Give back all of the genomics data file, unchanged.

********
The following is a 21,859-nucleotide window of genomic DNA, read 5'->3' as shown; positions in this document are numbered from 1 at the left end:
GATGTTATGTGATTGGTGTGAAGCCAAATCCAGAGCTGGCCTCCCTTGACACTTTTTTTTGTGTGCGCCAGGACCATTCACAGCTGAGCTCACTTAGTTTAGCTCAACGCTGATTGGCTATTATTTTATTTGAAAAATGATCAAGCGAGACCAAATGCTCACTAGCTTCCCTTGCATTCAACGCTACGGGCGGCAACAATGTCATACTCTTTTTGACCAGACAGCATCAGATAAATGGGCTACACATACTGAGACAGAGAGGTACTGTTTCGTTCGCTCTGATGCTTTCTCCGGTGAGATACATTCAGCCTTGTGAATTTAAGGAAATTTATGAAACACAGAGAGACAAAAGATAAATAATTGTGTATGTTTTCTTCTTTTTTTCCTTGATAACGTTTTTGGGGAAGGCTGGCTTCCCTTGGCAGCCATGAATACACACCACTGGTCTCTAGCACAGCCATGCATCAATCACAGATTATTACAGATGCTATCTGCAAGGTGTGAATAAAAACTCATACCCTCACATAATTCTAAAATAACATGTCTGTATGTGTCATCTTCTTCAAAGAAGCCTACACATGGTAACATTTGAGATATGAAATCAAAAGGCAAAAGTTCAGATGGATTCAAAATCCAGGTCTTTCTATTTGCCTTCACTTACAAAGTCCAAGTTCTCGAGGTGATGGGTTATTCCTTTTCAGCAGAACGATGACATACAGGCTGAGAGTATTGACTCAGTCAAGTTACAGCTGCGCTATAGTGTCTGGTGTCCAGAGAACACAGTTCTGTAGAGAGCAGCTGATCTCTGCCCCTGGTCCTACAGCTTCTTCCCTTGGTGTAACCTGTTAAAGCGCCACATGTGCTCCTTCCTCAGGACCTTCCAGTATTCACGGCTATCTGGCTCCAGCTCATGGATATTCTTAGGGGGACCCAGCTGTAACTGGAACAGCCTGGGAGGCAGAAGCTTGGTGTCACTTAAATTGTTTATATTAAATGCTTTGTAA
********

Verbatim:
The following is a 21,859-nucleotide window of genomic DNA, read 5'->3' as shown; positions in this document are numbered from 1 at the left end:
GATGTTATGTGATTGGTGTGAAGCCAAATCCAGAGCTGGCCTCCCTTGACACTTTTTTTTGTGTGCGCCAGGACCATTCACAGCTGAGCTCACTTAGTTTAGCTCAACGCTGATTGGCTATTATTTTATTTGAAAAATGATCAAGCGAGACCAAATGCTCACTAGCTTCCCTTGCATTCAACGCTACGGGCGGCAACAATGTCATACTCTTTTTGACCAGACAGCATCAGATAAATGGGCTACACATACTGAGACAGAGAGGTACTGTTTCGTTCGCTCTGATGCTTTCTCCGGTGAGATACATTCAGCCTTGTGAATTTAAGGAAATTTATGAAACACAGAGAGACAAAAGATAAATAATTGTGTATGTTTTCTTCTTTTTTTCCTTGATAACGTTTTTGGGGAAGGCTGGCTTCCCTTGGCAGCCATGAATACACACCACTGGTCTCTAGCACAGCCATGCATCAATCACAGATTATTACAGATGCTATCTGCAAGGTGTGAATAAAAACTCATACCCTCACATAATTCTAAAATAACATGTCTGTATGTGTCATCTTCTTCAAAGAAGCCTACACATGGTAACATTTGAGATATGAAATCAAAAGGCAAAAGTTCAGATGGATTCAAAATCCAGGTCTTTCTATTTGCCTTCACTTACAAAGTCCAAGTTCTCGAGGTGATGGGTTATTCCTTTTCAGCAGAACGATGACATACAGGCTGAGAGTATTGACTCAGTCAAGTTACAGCTGCGCTATAGTGTCTGGTGTCCAGAGAACACAGTTCTGTAGAGAGCAGCTGATCTCTGCCCCTGGTCCTACAGCTTCTTCCCTTGGTGTAACCTGTTAAAGCGCCACATGTGCTCCTTCCTCAGGACCTTCCAGTATTCACGGCTATCTGGCTCCAGCTCATGGATATTCTTAGGGGGACCCAGCTGTAACTGGAACAGCCTGGGAGGCAGAAGCTTGGTGTCACTTAAATTGTTTATATTAAATGCTTTGTAA